What are the different types of breast cancer?
By Nancy Kupka, PhD, RN Nov 19, 2022 • 9 min
A woman receives a breast cancer diagnosis about every 2 minutes in the U.S. About 1 out of every 100 breast cancers diagnosed in the United States is found in a man. Many people don’t realize that there are different types of breast cancers, which can help determine treatment options and prognosis.
Generally, cancer is a disease in which cells divide uncontrollably. When that growth becomes uncontrolled, it can form a mass called a tumor. Types of cancer are usually named for the tissues or organs that they originate from. To understand the different types of breast cancers — medullary, ductal, Paget’s disease, invasive, noninvasive, lobular, etc. — it is helpful to know a little about the breast's anatomy.
The breast is composed of several types of tissues:
- Glandular tissues include the glands (lobules) that produce milk and the milk passages, or ducts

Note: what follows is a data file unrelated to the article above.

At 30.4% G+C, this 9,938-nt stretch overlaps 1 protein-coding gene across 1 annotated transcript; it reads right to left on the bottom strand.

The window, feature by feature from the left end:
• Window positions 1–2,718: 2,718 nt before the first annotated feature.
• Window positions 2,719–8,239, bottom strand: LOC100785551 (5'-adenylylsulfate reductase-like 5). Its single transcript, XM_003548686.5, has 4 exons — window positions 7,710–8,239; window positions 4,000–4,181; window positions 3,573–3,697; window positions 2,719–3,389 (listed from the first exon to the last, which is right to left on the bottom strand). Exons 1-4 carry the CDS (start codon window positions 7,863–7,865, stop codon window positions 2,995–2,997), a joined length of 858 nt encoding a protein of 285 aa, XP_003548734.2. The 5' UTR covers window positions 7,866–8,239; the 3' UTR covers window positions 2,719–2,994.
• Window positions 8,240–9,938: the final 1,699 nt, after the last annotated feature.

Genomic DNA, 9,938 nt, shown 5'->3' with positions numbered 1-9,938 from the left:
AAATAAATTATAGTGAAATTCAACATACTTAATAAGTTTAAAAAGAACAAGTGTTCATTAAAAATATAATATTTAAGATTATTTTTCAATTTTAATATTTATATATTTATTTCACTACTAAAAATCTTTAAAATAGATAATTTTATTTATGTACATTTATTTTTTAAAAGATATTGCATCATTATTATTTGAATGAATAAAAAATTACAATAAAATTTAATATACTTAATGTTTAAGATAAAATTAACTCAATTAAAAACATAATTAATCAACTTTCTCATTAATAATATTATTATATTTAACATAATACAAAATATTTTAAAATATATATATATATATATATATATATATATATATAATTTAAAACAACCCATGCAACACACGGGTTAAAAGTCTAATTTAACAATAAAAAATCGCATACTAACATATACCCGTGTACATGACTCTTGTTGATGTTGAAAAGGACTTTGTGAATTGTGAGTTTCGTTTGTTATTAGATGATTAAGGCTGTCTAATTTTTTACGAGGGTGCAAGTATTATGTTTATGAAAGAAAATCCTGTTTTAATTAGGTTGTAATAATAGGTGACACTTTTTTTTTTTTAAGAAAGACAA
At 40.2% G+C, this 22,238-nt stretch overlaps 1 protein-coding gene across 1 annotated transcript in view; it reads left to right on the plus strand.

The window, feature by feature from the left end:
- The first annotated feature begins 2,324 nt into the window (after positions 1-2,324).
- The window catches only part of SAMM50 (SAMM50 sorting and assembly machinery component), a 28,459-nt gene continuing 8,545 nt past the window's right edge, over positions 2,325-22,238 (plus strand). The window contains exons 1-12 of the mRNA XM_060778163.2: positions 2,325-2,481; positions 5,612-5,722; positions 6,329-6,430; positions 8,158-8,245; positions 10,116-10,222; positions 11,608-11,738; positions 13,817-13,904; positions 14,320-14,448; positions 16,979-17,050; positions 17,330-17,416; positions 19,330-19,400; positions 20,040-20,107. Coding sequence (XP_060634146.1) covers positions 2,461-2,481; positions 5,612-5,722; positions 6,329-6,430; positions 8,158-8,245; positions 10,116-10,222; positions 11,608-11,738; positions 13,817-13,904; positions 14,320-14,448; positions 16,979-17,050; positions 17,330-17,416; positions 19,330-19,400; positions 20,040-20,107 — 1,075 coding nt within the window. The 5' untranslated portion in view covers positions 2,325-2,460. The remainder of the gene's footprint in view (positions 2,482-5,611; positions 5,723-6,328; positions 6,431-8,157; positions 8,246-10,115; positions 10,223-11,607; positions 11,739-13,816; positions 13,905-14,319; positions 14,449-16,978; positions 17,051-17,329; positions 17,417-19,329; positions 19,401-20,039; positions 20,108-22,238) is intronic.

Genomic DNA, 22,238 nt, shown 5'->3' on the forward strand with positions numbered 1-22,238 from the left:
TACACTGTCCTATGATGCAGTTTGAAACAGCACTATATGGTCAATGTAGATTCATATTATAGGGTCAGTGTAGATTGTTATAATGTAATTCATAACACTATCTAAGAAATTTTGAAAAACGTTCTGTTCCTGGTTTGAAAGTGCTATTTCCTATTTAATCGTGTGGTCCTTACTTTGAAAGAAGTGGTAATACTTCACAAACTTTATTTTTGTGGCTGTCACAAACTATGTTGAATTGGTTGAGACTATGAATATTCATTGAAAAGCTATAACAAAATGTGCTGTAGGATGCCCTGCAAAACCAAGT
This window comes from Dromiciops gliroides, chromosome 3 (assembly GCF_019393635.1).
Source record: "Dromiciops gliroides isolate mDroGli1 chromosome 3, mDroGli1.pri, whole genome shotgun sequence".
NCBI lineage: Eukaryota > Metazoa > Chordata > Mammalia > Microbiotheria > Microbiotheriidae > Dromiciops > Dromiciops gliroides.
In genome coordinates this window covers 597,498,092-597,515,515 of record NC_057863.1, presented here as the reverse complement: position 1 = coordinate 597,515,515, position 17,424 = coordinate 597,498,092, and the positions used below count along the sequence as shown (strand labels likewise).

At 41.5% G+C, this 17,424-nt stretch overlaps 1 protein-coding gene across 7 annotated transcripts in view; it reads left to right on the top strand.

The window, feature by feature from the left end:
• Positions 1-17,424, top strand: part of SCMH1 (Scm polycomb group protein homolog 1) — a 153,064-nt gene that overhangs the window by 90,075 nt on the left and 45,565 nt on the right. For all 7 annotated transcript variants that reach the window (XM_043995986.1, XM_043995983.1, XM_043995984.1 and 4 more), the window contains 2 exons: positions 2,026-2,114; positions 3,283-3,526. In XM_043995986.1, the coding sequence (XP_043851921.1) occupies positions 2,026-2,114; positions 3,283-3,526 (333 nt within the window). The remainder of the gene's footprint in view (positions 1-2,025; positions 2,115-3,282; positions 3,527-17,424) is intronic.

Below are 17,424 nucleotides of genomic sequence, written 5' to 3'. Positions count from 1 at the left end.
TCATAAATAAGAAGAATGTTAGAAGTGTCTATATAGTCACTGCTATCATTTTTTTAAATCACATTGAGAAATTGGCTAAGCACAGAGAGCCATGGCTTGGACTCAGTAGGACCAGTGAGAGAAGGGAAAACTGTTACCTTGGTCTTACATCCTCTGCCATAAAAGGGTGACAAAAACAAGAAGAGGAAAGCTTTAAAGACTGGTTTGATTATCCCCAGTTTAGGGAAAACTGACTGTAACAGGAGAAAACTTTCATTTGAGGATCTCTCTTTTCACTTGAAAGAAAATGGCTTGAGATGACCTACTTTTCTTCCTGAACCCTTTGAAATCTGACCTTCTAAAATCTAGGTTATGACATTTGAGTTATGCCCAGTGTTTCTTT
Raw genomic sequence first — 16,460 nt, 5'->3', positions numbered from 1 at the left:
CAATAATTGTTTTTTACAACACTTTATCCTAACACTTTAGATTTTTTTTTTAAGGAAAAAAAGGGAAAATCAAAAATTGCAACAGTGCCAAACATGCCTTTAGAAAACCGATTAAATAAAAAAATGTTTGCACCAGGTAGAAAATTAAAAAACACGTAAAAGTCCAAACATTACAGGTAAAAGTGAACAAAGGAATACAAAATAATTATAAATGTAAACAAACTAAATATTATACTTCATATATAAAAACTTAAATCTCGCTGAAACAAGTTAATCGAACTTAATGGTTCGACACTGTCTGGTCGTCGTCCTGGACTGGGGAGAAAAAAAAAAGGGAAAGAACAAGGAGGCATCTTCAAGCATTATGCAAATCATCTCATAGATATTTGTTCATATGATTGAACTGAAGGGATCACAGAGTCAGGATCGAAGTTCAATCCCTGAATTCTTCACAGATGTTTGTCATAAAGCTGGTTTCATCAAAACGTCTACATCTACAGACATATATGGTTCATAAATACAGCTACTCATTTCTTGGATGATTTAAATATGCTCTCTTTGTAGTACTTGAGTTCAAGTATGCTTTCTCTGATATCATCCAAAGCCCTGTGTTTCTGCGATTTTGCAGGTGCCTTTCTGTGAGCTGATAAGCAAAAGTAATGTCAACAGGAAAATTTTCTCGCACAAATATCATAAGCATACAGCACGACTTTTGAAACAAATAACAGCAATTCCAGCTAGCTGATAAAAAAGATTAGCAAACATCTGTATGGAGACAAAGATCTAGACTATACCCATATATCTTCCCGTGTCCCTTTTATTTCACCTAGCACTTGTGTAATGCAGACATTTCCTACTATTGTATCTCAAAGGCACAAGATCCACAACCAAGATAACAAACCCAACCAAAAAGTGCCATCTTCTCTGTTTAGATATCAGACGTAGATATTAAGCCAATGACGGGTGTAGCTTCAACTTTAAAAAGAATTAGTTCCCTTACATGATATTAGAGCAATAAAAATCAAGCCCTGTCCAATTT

- Stromal tissues are the fatty and fibrous connective tissues that support the breast
- Lymphatic tissues remove cellular fluids and wastes
Cancer can begin in any of these tissues and remain there, spread to other parts of the breast, or spread to other parts of the body. Metastatic breast cancer is defined as cancer that has spread to other parts of the body. Generally, cancer is a disease in which cells divide uncontrollably. When that growth becomes uncontrolled, it can form a mass called a tumor.
Cancers can also be noninvasive or invasive. Cancers that are confined to the ducts and do not invade surrounding tissues are called noninvasive or preinvasive. Invasive ductal carcinoma (IDC) is ductal breast cancer that has spread beyond the ducts into the lobules or fatty tissue of the breast or to other areas of the body.